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Cuomo: Businesses can deny access to customers not wearing face covering

Gov. Andrew M. Cuomo on Thursday held a news conference in Brooklyn to talk about what New York City needs to do in order to reach Phase One of reopening. Credit: Facebook / Gov. Andrew M. Cuomo

This story was reported by Rachelle Blidner, Robert Brodsky, Matthew Chayes, Scott Eidler, Bart Jones and David Reich-Hale. It was written by Jones.

Business owners can toss out or deny access to customers who refuse to wear a mask or face covering, under an order issued Thursday by Gov. Andrew M. Cuomo as he tries to crack down on people failing to obey coronavirus mitigation guidelines.

"We are giving the store owners the right to say, 'If you are not wearing a mask, you can't come in,' " Cuomo said. "That store owner has a right to protect themselves. That store owner has a right to protect the other patrons in that store."

The governor also brought some star power to his campaign, saying actor Rosie Perez and comedian Chris Rock will take part in public service announcements to encourage people to wear masks and socially distance.

The two Brooklyn natives appeared with Cuomo for his daily coronavirus briefing, held Thursday at the Madison Square Boys & Girls Club in Brooklyn.

Cuomo said the state's focus will shift to help New York City prepare for a reopening under health and preparedness metrics observed by other regions, with stepped-up efforts to test more city residents, build up contact tracing and promote the use of face coverings.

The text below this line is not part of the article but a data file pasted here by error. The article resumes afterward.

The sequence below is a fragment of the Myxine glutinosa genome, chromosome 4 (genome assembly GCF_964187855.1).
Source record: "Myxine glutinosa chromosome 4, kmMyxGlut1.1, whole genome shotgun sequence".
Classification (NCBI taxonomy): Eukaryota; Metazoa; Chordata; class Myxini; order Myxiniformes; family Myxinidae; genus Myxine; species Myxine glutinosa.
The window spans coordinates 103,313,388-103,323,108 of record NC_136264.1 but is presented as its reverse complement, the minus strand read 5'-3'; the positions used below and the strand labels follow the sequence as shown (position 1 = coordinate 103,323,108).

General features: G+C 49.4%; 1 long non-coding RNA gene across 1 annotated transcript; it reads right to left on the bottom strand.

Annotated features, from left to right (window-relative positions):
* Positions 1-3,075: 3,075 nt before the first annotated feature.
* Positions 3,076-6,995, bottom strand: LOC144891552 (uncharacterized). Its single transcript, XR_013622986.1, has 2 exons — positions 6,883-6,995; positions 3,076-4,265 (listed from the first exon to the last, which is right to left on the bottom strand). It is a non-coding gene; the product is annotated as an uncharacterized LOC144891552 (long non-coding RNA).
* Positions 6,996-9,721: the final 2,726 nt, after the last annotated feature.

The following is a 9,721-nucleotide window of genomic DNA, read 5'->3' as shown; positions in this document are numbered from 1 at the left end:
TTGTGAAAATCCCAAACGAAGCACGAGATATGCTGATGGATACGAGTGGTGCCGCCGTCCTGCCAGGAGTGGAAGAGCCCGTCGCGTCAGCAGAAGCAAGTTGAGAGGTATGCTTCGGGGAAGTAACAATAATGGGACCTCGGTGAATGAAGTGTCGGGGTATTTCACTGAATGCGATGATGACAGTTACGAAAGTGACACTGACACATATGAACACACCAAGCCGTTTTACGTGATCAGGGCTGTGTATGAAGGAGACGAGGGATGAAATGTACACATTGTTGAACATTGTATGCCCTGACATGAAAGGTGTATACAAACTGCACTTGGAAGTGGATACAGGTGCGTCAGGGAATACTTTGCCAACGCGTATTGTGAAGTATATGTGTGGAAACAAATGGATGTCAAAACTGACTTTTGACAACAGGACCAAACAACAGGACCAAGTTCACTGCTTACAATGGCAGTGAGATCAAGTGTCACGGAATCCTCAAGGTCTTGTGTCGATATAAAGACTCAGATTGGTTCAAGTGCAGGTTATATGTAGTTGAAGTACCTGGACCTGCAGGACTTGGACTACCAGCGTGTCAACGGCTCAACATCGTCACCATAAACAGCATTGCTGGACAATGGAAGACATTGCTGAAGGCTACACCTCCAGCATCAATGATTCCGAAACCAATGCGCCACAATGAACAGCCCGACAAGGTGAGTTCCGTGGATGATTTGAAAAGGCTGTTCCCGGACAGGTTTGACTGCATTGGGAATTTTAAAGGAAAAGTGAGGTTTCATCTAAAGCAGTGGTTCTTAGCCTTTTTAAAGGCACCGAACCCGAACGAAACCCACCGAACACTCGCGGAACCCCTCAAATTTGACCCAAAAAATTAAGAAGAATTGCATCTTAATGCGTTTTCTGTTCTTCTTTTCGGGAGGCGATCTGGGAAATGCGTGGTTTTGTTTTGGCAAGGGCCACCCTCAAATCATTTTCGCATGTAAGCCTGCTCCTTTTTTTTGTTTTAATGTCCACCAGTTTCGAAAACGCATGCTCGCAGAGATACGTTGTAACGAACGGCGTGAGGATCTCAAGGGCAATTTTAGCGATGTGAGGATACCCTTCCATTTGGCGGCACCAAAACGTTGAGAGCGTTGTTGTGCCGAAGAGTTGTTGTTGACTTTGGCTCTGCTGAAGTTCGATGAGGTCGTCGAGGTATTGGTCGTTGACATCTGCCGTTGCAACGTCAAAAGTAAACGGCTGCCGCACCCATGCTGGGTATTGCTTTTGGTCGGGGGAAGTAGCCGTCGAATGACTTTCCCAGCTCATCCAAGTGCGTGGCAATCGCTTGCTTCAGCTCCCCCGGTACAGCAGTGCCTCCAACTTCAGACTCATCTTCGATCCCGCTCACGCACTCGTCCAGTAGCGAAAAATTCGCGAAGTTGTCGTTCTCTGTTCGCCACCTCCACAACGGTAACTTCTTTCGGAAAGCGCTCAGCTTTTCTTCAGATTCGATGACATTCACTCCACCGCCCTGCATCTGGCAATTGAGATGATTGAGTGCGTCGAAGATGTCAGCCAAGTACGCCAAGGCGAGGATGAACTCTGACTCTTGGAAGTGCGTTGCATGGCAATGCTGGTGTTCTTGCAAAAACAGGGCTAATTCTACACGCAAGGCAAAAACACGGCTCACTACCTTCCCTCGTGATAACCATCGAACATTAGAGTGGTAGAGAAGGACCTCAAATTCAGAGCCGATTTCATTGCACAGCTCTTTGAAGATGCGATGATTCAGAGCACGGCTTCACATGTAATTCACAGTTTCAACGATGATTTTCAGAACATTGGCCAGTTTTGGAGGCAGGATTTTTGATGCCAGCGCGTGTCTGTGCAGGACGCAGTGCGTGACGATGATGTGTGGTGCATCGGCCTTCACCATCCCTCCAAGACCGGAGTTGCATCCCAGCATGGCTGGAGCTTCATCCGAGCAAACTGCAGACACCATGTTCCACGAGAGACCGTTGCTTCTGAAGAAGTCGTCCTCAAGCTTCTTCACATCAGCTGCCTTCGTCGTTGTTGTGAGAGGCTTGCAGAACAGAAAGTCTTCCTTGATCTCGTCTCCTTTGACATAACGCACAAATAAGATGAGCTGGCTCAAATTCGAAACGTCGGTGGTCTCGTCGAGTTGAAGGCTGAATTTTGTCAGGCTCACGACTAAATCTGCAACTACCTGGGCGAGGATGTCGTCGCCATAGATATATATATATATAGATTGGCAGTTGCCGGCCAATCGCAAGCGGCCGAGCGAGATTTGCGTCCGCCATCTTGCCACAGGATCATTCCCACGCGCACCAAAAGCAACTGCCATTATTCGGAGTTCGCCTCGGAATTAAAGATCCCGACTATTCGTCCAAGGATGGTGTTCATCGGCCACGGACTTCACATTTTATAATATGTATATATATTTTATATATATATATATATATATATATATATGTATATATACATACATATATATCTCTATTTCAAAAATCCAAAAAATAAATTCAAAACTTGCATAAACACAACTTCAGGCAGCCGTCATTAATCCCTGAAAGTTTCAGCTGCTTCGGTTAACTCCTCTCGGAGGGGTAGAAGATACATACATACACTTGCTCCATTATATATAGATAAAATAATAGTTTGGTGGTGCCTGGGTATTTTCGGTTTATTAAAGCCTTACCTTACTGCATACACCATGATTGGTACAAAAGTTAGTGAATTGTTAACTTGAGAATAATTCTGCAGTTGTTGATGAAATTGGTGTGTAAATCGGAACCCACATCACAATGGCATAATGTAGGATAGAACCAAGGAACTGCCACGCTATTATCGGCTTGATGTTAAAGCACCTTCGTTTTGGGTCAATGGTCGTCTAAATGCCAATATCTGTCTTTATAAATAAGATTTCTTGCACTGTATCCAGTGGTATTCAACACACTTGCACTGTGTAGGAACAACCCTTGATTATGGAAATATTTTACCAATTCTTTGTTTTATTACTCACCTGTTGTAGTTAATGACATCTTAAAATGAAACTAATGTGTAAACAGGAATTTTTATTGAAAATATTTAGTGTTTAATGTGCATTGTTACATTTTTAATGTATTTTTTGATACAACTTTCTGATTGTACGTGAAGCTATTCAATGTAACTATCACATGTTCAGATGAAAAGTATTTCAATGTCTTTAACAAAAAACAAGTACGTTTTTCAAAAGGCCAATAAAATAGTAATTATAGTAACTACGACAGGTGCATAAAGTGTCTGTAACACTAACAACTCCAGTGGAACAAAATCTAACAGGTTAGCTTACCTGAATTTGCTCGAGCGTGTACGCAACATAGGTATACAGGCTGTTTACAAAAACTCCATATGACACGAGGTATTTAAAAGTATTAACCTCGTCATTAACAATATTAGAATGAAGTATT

The last metrics update published by the state for the different regions' standing on Wednesday showed New York City falling short on three of seven benchmarks: keeping 30% of hospital and intensive care unit beds available for any potential increase in COVID-19 patients and assembling a contact tracing corps of 30 per 100,000 residents.

“The state has a set of rules and metrics to reopen that apply to New York City just like they apply to every other region," Cuomo said. “In this state, there are no different standards of safety … if it’s safe for your family, it’s safe for my family … that’s my personal gauge.”

As New York City struggled to meet reopening metrics, coronavirus indicators statewide continued to march in a positive direction, he said.

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While still a devastating number, Cuomo said, the state's daily death toll of 74 people who succumbed to COVID-19 on Wednesday represented the fourth straight day the figure was below 100. That compared to a high of nearly 800 confirmed deaths in a day at the pandemic's height.

New hospitalizations of coronavirus patients, recorded at 163 patients Wednesday, have fallen far below the peak of about 3,200 in early April.

And the total number of hospitalized coronavirus patients, 4,010, was well below the peak of nearly 19,000.

In hosting Rock and Perez, the governor said he hopes to better get out the message about wearing masks and getting tested.

"You are not just disrespecting yourself, you are disrespecting your loved ones, your communities" if you don't wear a mask, Perez said. "Please, mi gente," she encouraged Brooklyn residents, calling them "my people" in Spanish.

“People need to get tested, they need to make it a festive occasion, they need to posse up and get tested," Rock said. "If you love your grandmother, if you love your elderly mother … you should get tested.”

Rock guessed that only around 40% of people in Brooklyn wear a mask.

“The kids really aren’t wearing a mask,” he said. “And you know it’s sad. It’s sad that … our health has become sort of a political issue … It’s a status symbol almost to not wear a mask."

Rock said he is willing to do anything to help in the campaign.

“We’re soldiers for New York,” he said. “There’s a hundred thousand dead Americans, and I will go wherever, you know, I’m called."

Meanwhile, officials on Long Island said they are working to resurrect their battered economies, which entered the first reopening phase on Wednesday.